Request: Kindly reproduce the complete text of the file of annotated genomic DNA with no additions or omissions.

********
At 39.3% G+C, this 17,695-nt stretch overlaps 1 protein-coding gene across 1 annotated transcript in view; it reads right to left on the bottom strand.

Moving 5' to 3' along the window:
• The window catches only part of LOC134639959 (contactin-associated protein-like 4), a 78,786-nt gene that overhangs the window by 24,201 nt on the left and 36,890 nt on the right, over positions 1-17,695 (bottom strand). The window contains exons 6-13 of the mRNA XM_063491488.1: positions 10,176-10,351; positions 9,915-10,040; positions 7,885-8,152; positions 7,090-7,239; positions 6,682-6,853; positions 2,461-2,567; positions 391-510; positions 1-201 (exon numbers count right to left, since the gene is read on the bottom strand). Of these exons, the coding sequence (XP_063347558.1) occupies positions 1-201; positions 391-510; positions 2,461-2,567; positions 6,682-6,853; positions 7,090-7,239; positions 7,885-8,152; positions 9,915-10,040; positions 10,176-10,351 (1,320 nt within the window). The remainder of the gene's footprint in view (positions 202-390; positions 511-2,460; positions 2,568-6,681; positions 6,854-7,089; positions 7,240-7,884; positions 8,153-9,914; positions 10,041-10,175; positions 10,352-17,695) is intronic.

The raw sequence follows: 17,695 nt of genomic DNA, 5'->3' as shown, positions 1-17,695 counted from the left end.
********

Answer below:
At 39.3% G+C, this 17,695-nt stretch overlaps 1 protein-coding gene across 1 annotated transcript in view; it reads right to left on the bottom strand.

Moving 5' to 3' along the window:
• The window catches only part of LOC134639959 (contactin-associated protein-like 4), a 78,786-nt gene that overhangs the window by 24,201 nt on the left and 36,890 nt on the right, over positions 1-17,695 (bottom strand). The window contains exons 6-13 of the mRNA XM_063491488.1: positions 10,176-10,351; positions 9,915-10,040; positions 7,885-8,152; positions 7,090-7,239; positions 6,682-6,853; positions 2,461-2,567; positions 391-510; positions 1-201 (exon numbers count right to left, since the gene is read on the bottom strand). Of these exons, the coding sequence (XP_063347558.1) occupies positions 1-201; positions 391-510; positions 2,461-2,567; positions 6,682-6,853; positions 7,090-7,239; positions 7,885-8,152; positions 9,915-10,040; positions 10,176-10,351 (1,320 nt within the window). The remainder of the gene's footprint in view (positions 202-390; positions 511-2,460; positions 2,568-6,681; positions 6,854-7,089; positions 7,240-7,884; positions 8,153-9,914; positions 10,041-10,175; positions 10,352-17,695) is intronic.

The raw sequence follows: 17,695 nt of genomic DNA, 5'->3' as shown, positions 1-17,695 counted from the left end.